Watch the story of the Upper Arlington community unfold in our Historical Images collection, which includes images from the Norwester magazine as well as the collections of the Upper Arlington Historical Society and individual donors. Browse the images chronologically to view Upper Arlington's development and learn some fascinating little known facts about early life in our community.
Some of the collection highlights include a photograph of the Marble Cliff Depot, a railroad station known originally as the Scioto Depot, circa 1895. This station house served the Upper Arlington area until the late 1920s and was located on the south side of Fifth Avenue just east of the Pennsylvania tracks, near the present day entrance to First Community Village. Another photograph shows the first teacher and students in Upper Arlington at a time when classes were held in the basement of the home of King Thompson, one of Upper Arlington's founders. Yet another captures a scene from Camp Willis, a military training camp located in Upper Arlington during the community's early development in 1916. Ohio Guardsmen were trained at this camp to defend the United States against cross-border attacks from Pancho Villa's Mexican troops.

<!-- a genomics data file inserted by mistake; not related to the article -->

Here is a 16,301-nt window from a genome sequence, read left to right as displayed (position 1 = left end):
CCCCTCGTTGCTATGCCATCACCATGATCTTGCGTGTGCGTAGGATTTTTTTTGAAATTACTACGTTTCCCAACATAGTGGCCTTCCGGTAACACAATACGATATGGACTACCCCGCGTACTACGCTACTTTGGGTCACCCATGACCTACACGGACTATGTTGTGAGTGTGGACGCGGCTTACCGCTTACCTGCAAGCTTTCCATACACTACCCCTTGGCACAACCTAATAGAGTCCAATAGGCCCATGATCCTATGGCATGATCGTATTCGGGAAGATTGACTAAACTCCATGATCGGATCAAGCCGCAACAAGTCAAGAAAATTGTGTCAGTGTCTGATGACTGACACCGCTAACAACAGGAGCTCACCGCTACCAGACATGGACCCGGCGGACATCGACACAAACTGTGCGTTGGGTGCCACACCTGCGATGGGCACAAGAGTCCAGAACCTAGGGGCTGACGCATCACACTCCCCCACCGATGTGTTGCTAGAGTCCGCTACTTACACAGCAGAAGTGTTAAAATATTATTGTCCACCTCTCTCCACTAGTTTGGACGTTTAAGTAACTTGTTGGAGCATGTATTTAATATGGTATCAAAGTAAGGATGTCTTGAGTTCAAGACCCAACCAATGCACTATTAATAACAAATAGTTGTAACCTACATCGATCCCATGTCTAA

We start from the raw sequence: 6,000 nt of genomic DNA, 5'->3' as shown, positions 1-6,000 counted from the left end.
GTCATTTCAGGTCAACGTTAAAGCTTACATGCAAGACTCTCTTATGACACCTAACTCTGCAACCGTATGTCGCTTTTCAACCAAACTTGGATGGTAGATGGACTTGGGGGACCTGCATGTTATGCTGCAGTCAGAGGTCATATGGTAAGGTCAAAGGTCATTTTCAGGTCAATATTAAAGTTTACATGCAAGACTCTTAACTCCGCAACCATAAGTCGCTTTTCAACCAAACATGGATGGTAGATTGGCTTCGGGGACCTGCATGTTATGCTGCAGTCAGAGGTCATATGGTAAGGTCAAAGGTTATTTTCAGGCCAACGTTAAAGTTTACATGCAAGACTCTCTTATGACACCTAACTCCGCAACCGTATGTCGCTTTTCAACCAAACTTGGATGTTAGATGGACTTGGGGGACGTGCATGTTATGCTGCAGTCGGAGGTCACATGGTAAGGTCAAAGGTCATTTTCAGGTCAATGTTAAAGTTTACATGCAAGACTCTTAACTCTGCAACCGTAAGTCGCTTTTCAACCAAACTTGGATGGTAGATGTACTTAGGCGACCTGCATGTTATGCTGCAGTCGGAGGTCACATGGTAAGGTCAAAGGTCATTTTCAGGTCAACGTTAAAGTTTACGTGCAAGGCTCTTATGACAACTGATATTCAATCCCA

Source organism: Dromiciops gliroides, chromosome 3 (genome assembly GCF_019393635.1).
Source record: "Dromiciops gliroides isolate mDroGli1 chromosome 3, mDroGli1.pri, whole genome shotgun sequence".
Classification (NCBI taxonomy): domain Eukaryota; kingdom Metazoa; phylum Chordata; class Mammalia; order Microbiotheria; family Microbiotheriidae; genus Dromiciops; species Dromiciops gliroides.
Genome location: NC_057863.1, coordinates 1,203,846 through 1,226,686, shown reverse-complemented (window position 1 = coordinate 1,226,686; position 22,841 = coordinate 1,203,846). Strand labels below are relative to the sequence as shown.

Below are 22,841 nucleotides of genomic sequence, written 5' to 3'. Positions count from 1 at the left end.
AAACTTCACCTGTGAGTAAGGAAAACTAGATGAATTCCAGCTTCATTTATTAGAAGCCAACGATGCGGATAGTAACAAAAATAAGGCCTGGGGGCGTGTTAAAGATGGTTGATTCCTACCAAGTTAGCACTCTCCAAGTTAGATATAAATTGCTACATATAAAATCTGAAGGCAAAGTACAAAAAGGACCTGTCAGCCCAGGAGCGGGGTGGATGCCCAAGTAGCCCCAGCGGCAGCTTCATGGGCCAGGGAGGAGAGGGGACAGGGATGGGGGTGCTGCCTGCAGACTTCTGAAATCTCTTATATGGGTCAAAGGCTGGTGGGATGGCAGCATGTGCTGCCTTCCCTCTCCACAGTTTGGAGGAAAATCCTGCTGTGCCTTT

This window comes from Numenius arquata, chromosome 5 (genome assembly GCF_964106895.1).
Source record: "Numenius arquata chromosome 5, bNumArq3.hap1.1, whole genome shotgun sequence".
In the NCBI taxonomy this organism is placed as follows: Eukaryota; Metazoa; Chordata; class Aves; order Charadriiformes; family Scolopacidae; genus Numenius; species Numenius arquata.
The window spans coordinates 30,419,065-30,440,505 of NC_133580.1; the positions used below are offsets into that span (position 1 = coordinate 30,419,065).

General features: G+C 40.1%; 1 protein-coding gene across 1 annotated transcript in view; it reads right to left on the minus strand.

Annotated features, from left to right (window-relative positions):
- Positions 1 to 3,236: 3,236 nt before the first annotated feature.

We are also very excited to announce that the UA Archives initiative was selected as one of only 56 worldwide participants to join The Commons on Flickr. We're among impressive company, as this group includes the Library of Congress, the U.S. National Archives, the Smithsonian Institution, and the New York Public Library as well as several overseas national heritage institutions. Flickr launched our collection on April 7, 2010, and has described the UA Archives collection as "a fine slice of early 20th Century heartland Americana." The Indicommons blog also said, "You might not know much now about Upper Arlington, Ohio, but once you've spent some time with their richly described Commons collection, you'll start to feel like a local."
Through the UA Archives collection on The Commons, our community's historical photographs are receiving international exposure as examples of Midwestern suburban daily life in the early 1900s. We're also inviting you to help describe these images. Members of the Upper Arlington community as well as a broader group of worldwide users are able to contribute comments or tags in order to share information about the photographs. Information obtained from these comments may help to enhance information about people, locations, architectural details, and activities depicted in the images. You can also visit our How to Participate page to learn how to contribute images or documents to the UA Archives collection.
Tips for using this collection
For useful tips on searching all of our collections, remember to check out the Help feature near the top right-hand corner of each page.
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